Food labels don’t specify how much sugar in a product is added versus occurring naturally. If sugar is among the first three ingredients listed on a label, however, it’s certain to contain a significant amount of added sugar.

Also, keep in mind the many different names for sugar. Read ingredients labels with a keen eye to make sure you don’t overlook any of them. Here is a cheat sheet that can help you identify sugar on any food label, along with other less-than-healthy ingredients to avoid.

Sugar and the obesity epidemic

Obesity rates have increased dramatically since the 1980s, and it’s many believe that increased sugar intake has been a contributing factor.

From an evolutionary standpoint, sugar is a very recent addition to our diet — one that our bodies aren’t really designed to handle in any great amount.

When it was first produced in New Guinea back in the Middle Ages, sugar was only consumed by royalty and very wealthy individuals because it was rare and expensive. However, between the 1500s and1800s, sugar plantations were established in many countries, which significantly increased sugar’s availability and reduced its cost. This led to greater sugar consumption worldwide, which increased further when the prime minister of England removed the sugar tax in 1874, making it even more affordable. In fact, the average sugar intake is estimated to have doubled in the US and the UK between 1900 and 1970.22

Still, up until the past few decades, sugar wasn’t a major part of most people’s diets. Sweets were enjoyed occasionally, but they were generally reserved for holidays, birthdays, and other special occasions.

Today, sweet food is everywhere. From breakfast pastries to fruit smoothies, sodas, and sweetened coffee drinks, sugar is often consumed at every meal and snack.

Researchers have discussed a number of ways that excessive sugar intake can promote weight gain, including a centuries-old genetic mutation that gave rise to a “thrifty gene” that makes some people more susceptible to weight gain when they consume a lot of sugar — in particular, its fructose component.23

In his best-selling book “The Case Against Sugar,” science journalist Gary Taubes discusses sugar’s role in the diabetes and obesity epidemics. You can also watch him speak about it in this presentation, The problem with sugar.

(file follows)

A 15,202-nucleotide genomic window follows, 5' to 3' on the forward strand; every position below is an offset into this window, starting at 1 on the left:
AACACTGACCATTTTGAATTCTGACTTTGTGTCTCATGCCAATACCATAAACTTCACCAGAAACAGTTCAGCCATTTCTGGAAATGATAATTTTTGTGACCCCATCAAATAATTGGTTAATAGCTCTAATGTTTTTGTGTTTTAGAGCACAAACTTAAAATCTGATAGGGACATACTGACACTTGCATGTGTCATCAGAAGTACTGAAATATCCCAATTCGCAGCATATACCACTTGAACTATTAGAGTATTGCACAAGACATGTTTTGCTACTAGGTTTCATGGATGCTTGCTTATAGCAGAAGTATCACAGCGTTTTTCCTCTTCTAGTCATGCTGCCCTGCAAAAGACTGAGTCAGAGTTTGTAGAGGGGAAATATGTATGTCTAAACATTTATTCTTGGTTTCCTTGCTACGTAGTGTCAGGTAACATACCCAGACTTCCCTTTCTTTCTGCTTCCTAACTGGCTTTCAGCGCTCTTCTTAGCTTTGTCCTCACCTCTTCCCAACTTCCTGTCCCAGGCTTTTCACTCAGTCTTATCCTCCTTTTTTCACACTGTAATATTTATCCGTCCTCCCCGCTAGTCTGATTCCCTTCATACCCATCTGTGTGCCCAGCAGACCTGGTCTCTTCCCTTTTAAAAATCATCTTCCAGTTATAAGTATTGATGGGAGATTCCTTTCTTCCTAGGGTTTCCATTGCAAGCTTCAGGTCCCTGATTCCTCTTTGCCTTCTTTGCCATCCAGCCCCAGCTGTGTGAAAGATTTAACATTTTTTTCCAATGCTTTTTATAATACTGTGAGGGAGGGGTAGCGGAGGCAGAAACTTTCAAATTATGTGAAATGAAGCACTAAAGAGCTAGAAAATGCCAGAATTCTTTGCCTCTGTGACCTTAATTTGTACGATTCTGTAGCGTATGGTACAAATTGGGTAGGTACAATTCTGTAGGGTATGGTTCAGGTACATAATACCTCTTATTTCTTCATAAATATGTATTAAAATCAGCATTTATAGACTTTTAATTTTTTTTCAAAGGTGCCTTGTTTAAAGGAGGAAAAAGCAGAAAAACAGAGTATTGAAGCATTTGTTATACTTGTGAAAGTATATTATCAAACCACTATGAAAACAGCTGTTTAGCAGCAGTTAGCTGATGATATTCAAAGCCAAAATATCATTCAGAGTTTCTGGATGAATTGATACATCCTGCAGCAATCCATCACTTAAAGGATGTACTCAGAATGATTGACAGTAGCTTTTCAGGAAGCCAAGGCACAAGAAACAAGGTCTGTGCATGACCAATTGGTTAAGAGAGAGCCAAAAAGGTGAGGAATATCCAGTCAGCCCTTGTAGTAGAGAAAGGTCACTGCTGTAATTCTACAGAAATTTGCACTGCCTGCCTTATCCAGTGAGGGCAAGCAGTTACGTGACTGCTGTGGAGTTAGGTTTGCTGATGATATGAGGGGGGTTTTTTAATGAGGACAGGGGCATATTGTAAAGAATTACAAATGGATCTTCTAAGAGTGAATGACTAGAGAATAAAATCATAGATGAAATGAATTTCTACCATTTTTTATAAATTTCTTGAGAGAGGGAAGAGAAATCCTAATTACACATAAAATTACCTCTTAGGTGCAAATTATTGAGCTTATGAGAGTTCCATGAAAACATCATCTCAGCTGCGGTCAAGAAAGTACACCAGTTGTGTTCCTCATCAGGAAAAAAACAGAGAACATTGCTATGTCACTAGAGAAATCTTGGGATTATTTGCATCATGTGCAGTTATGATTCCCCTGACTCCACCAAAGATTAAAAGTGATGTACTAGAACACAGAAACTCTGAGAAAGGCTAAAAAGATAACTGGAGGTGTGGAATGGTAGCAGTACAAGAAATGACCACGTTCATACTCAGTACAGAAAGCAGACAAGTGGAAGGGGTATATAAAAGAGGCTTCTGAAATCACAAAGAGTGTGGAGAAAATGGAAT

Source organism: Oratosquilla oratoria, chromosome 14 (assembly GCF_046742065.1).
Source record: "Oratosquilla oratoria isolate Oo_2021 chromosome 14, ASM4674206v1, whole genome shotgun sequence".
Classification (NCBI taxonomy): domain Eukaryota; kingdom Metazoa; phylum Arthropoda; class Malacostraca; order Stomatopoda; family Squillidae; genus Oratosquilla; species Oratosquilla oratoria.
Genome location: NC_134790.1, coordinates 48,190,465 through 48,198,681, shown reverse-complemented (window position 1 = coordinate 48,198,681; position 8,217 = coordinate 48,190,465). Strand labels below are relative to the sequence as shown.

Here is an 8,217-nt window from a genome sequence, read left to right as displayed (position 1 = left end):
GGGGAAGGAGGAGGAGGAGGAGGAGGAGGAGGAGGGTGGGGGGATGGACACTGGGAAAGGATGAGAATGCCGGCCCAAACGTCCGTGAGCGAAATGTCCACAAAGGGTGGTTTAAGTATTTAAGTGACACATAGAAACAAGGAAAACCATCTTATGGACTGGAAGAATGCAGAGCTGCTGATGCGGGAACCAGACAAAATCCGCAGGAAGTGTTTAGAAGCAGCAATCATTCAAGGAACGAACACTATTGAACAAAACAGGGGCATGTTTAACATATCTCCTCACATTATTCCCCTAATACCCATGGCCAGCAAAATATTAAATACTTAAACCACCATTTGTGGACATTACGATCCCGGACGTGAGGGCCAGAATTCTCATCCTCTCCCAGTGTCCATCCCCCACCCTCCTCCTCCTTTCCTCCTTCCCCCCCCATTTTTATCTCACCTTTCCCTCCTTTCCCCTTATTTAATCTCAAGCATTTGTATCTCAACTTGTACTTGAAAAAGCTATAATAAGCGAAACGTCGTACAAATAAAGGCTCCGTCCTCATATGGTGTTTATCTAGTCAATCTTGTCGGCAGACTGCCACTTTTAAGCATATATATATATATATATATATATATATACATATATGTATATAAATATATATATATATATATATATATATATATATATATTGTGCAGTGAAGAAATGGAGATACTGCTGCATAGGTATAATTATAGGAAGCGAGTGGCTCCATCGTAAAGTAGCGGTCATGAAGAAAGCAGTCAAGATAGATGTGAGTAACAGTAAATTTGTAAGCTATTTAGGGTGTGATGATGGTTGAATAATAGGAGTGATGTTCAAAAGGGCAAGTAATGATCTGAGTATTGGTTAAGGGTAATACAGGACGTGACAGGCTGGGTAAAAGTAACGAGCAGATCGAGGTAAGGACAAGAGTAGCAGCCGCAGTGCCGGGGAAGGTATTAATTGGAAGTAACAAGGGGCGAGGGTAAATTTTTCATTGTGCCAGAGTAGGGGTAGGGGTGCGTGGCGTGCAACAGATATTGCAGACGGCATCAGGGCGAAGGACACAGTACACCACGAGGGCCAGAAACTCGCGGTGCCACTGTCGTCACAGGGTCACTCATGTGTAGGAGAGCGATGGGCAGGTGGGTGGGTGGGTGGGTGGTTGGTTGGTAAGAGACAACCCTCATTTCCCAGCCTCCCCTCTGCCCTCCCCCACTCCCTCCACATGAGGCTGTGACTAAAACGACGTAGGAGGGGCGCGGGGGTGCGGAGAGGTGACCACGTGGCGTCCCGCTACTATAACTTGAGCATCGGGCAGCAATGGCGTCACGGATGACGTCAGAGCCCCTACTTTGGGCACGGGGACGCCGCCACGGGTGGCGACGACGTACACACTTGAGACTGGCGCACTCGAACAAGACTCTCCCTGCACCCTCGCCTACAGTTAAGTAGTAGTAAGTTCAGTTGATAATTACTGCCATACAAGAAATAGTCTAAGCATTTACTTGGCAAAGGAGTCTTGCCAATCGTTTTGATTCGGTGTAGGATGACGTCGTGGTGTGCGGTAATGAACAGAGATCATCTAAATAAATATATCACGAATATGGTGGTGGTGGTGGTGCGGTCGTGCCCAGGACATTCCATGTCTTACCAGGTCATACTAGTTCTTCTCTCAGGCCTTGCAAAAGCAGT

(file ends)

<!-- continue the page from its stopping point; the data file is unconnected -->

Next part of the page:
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The sugar industry

The sugar industry is a multibillion-dollar business with a vested interest in making sure people around the world continue to consume sugar on a regular basis.

Over the past 15 years, the amount of money US politicians have received from sugar lobbyists has steadily increased, reaching a peak of $8 million USD in 2016.24

Moreover, a group of researchers published disturbing information about the sugar industry dating back several decades.

After conducting an extensive review of documents from the Sugar Research Foundation, these researchers learned that in the 1960s and 1970s, the foundation paid scientists to publish a review that downplayed sugar’s connection to heart disease and focused on dietary fat as a culprit instead.25 Additionally, they found that the organization suppressed animal research suggesting that high sugar intake may increase the risk of bladder cancer.26

For additional information, read this article.

Sugar addiction

Experts disagree about whether “sugar addiction” is a legitimate term, but anyone who struggles with it can confirm that it often feels real.

Dopamine is a chemical that helps control the pleasure and reward centers in your brain. Animal and human research has shown that in many, but not all, individuals, sugar activates dopamine receptors similarly to cocaine and other addictive drugs.27 The fact that some people feel addicted to sugar while others do not may be based on a person’s genetics, environment, and unique life experiences — much like any other addiction.

Visual and practical tools to reduce sugar in your diet

Top 5 sources of sugar and low-sugar alternatives

  1. Soda, fruit juice: A 12-ounce (350 ml) serving of either beverage contains 35-40 grams of sugar
  2. Low-sugar alternatives: Sparkling water with a splash of lemon, unsweetened iced tea, or:

  3. Breakfast cereals and pastries: Sweetened breakfast cereals can contain up to 20 grams of sugar per serving. Pancakes, muffins and other baked goods are also very high in sugar, especially when topped with syrup or jam.
  4. Low-sugar alternatives: Keto porridge, Maria’s keto pancakes, or Keto pancakes with berries and whipped cream.

  5. Sweet snacks: Consuming pudding, candy, or other sweet treats between meals can add a lot of sugar to your daily total.
  6. Low-sugar alternatives: Keto and dairy-free vanilla custard, Cinnamon and cardamom fat bombs, or Low-carb chia pudding.

  7. Frozen desserts: Ice cream, gelato, and frozen yogurt are rich in sugar, particularly types flavored with caramel or sugary mix-ins like cookie dough.